Tim Tszyu doesn’t even want to consider the thought of waiting any longer for his overdue title shot.
The second-generation boxer and current top-rated WBO junior middleweight contender make the trek from Australia to Dignity Health Sports Park in Carson, California for the undisputed championship rematch between Jermell Charlo and Brian Castano. Tszyu (21-0, 15KOs) was previously eyeing a showdown with Argentina’s Castano (17-1-2, 12KOs), who held the WBO belt since last February.
That status changed in his May 14 rematch with Houston’s Charlo (35-1-1, 19KOs), the lineal/WBC/WBA/IBF champ at the start of the Showtime main event. Charlo added the WBO belt to his collection, inheriting with it one more mandatory contender in Tszyu who begrudgingly bypassed his due title shot to allow the Charlo-Castano rematch to happen. Given the already brewing rivalry between Charlo and Tszyu, the former shouldn’t count on too many more favors from the latter.
“He’s got four months to decide if that fight’s going to happen or if he vacates,” Tszyu told BoxingScene.com. “If he decides to vacate then I’ll fight for the WBO title, which means—I don’t know exactly how that will work, whoever is next in line, I suppose.
“What I do know, I’m mandatory for the WBO. It’s been a long wait for me. [Charlo] doesn’t have too many options. It’s me, [interim WBC titlist Sebastian] Fundora, [IBF mandatory Bakhram Murtazaliev]… that’s it, really.”
Tszyu has been the number-one contender with the WBO for more than a year and was formally named the mandatory challenger last August. The Puerto Rico-headquartered sanctioning body refrained from ordering a mandatory title defense at junior middleweight, given that Castano was just one month removed from his controversial split decision draw with Charlo last July 17 and at the time planned to enter a rematch later last year.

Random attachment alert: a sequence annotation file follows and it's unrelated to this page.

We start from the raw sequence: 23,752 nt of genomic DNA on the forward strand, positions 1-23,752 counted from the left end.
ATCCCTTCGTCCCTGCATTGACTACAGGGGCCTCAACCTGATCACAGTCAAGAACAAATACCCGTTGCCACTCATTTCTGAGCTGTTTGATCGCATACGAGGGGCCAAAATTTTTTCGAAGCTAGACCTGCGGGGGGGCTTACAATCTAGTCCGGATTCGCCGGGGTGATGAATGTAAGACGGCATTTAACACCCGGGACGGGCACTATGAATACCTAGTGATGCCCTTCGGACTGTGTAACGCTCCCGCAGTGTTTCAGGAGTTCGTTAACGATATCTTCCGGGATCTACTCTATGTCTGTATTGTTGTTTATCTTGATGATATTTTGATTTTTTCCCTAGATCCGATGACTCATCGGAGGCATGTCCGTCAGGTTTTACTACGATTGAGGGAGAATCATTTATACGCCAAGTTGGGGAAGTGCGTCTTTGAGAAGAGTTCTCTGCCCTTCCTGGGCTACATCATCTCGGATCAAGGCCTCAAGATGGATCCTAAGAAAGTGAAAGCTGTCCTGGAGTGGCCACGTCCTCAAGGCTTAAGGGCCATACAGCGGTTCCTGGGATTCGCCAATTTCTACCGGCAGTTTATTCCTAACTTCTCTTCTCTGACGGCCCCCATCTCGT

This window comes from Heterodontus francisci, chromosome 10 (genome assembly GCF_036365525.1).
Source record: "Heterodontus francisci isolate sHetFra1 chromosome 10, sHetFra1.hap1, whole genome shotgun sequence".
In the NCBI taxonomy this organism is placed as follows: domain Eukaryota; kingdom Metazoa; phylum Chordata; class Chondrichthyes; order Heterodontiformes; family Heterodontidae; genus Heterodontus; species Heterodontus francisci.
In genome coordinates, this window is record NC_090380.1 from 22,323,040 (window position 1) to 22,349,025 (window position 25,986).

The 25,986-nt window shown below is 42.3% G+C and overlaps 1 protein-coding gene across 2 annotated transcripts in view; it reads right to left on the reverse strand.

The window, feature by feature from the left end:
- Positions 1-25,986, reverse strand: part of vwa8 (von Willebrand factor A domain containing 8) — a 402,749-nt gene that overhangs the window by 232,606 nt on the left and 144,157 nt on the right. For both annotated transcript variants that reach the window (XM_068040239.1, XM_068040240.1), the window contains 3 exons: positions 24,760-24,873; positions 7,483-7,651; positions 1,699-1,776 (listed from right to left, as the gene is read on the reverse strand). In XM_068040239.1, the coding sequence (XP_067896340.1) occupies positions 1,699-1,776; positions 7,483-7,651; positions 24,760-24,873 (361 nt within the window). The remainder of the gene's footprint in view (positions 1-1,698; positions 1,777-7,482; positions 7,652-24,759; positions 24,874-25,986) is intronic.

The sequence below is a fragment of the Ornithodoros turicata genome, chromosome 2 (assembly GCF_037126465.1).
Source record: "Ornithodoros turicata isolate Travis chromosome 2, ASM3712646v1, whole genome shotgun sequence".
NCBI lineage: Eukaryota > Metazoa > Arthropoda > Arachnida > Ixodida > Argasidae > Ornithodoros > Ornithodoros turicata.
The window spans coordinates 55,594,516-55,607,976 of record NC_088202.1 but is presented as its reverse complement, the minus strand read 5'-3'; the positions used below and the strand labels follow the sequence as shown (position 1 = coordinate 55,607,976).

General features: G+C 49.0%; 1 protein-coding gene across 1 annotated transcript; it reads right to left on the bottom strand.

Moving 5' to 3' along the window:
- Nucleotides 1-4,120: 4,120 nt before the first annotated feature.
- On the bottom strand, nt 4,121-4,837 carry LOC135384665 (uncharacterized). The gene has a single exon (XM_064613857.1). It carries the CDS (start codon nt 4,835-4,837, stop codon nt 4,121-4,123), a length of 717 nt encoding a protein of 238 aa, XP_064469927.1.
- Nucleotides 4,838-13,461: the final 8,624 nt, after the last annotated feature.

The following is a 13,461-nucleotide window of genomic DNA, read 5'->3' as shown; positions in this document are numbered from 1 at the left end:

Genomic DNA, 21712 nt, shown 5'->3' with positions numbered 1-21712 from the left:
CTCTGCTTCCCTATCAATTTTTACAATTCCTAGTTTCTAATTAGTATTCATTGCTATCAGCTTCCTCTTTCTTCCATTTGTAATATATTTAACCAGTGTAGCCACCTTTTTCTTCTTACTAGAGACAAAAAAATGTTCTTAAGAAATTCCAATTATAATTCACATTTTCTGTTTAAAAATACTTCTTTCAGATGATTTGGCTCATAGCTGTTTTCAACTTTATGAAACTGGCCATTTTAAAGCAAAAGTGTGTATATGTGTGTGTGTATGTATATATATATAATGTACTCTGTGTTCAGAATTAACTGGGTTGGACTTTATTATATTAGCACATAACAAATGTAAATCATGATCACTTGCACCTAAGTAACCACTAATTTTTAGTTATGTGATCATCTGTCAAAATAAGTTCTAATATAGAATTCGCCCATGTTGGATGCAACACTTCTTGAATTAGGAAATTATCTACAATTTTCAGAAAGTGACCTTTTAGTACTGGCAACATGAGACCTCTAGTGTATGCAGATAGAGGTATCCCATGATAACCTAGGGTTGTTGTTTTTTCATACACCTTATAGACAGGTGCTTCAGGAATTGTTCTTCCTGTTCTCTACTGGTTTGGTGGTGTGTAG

A considerable delay in plans prompted Tszyu and promoter George Rose of No Limit Boxing Promotions to contact the WBO in efforts to have his mandatory status enforced. A concession was made, which allowed the rematch to happen and for Tszyu to enter a multi-fight agreement with Premier Boxing Champions (PBC), which also houses Charlo and Castano. The deal was consummated with Tszyu’s U.S. debut, overcoming an opening round knockdown to outpoint Terrel Gausha in an entertaining twelve-round bout this past March 26 at The Armory in Minneapolis.
“This rematch had to go through me,” noted Tszyu. “I could have said no, they have to make the mandatory now and (Castano) would have to fight me instead. But, I agreed to let the boys fight and prove who’s the best.”
Charlo proved to be the best, but now has the challenge of retaining his belts without having to relinquish for failure to defend. The rematch with Castano was his first in ten months, following their previous meeting last July. Before that, Charlo hadn’t fought since an eighth-round knockout of Jeison Rosario in September 2020 to win the WBA/IBF belts while defending his WBC title he regained in a knockout win over Tony Harrison in their December 2019 rematch.
Tszyu has literally fought twice as much as Charlo since the pandemic, with the preference to maintain that level of activity.
“I prefer to have the next fight as the big one, of course,” admits Tszyu. “It really depends if [Charlo] wants to stay around on his honeymoon for another six months, then I’ll have to fight before then.
“He’s got four belts. He has responsibility now. You can’t be doing one fight a year.”
Jake Donovan is a senior writer for BoxingScene.com. Twitter: @JakeNDaBox